Redundancy. Something that is said over and over and sometime over again, and for the most part is just plain annoying.
There are so many phrases that we write and say which say the same thing. The phrases have become so overused that, somehow, they have become acceptable. Believe me, I have been guilty of the "redundant act" myself.
Here are two over-exaggerated paragraphs, but the point is to realize some of the redundant phrases we use far to often. Can you spot how many redundant phrases are used below?
As an author, he had a major breakthrough of paramount importance with an altogether new book. The final outcome has kept him out of serious danger from total annihilation with the publisher. The writer and the publisher worked in a joint cooperation to create a successful project that ended up being more than adequate enough.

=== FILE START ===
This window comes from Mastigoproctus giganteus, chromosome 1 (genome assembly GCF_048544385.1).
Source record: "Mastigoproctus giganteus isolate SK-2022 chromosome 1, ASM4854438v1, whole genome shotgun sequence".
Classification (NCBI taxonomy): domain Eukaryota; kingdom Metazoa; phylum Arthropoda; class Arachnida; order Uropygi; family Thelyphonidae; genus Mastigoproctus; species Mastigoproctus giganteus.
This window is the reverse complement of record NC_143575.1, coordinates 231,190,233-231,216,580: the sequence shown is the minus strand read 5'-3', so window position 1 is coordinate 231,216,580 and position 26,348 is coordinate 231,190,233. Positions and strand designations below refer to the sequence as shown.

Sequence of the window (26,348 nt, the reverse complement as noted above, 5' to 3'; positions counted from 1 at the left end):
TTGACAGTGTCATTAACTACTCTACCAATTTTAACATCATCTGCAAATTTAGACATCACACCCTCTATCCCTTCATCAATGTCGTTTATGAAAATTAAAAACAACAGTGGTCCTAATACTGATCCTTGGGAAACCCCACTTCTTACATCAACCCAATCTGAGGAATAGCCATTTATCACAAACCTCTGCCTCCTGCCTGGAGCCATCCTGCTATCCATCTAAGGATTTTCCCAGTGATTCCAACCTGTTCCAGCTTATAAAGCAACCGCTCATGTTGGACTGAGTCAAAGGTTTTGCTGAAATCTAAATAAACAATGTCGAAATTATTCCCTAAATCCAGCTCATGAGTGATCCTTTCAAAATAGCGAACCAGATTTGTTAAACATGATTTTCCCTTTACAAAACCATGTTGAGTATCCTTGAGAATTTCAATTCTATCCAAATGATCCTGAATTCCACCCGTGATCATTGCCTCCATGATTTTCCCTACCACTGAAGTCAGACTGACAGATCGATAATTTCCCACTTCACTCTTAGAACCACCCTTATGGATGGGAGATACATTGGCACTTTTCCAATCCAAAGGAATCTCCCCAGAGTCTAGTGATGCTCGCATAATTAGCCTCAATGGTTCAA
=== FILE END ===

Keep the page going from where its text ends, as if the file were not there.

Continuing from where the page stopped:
This author is considered a trained professional, and his past history as a writer helped him plan in advance to eliminate altogether any misconceptions about the project. The final project should create successful prosperity for the author.
Answer. There are 13 redundant phrases in the paragraphs:
- major breakthrough
- paramount importance
- altogether new
- final outcome
- serious danger
- total annihilation
- joint cooperation
- adequate enough
- trained professional
- plan in advance
- past history
- eliminate altogether
- successful prosperity
So, the lesson here is to become aware of these redundant phrases and to eliminate them. Doing so will make us better writers.
copyright, Diane Mae Robinson, 2013